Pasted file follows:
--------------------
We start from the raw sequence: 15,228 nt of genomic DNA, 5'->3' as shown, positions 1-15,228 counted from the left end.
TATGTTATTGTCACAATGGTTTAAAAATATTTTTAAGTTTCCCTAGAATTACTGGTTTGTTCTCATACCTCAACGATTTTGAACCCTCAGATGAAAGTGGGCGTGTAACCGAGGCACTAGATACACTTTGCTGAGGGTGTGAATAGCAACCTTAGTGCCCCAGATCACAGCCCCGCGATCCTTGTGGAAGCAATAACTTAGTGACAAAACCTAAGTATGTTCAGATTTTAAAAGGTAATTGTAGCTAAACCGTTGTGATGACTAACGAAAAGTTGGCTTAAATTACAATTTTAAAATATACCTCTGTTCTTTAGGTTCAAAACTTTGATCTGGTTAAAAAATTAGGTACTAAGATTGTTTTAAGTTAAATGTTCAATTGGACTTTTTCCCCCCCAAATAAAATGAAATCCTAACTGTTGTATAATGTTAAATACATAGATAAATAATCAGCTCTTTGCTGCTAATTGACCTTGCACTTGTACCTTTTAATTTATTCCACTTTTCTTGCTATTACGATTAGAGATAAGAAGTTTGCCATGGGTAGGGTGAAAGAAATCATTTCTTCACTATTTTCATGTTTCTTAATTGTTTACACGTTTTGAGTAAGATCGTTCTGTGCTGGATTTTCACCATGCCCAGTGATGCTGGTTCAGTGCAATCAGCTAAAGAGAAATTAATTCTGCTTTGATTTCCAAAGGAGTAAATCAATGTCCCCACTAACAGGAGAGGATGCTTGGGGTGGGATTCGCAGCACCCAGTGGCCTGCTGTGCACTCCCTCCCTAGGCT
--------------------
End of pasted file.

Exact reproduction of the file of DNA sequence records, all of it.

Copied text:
We start from the raw sequence: 15,228 nt of genomic DNA, 5'->3' as shown, positions 1-15,228 counted from the left end.
TATGTTATTGTCACAATGGTTTAAAAATATTTTTAAGTTTCCCTAGAATTACTGGTTTGTTCTCATACCTCAACGATTTTGAACCCTCAGATGAAAGTGGGCGTGTAACCGAGGCACTAGATACACTTTGCTGAGGGTGTGAATAGCAACCTTAGTGCCCCAGATCACAGCCCCGCGATCCTTGTGGAAGCAATAACTTAGTGACAAAACCTAAGTATGTTCAGATTTTAAAAGGTAATTGTAGCTAAACCGTTGTGATGACTAACGAAAAGTTGGCTTAAATTACAATTTTAAAATATACCTCTGTTCTTTAGGTTCAAAACTTTGATCTGGTTAAAAAATTAGGTACTAAGATTGTTTTAAGTTAAATGTTCAATTGGACTTTTTCCCCCCCAAATAAAATGAAATCCTAACTGTTGTATAATGTTAAATACATAGATAAATAATCAGCTCTTTGCTGCTAATTGACCTTGCACTTGTACCTTTTAATTTATTCCACTTTTCTTGCTATTACGATTAGAGATAAGAAGTTTGCCATGGGTAGGGTGAAAGAAATCATTTCTTCACTATTTTCATGTTTCTTAATTGTTTACACGTTTTGAGTAAGATCGTTCTGTGCTGGATTTTCACCATGCCCAGTGATGCTGGTTCAGTGCAATCAGCTAAAGAGAAATTAATTCTGCTTTGATTTCCAAAGGAGTAAATCAATGTCCCCACTAACAGGAGAGGATGCTTGGGGTGGGATTCGCAGCACCCAGTGGCCTGCTGTGCACTCCCTCCCTAGGCT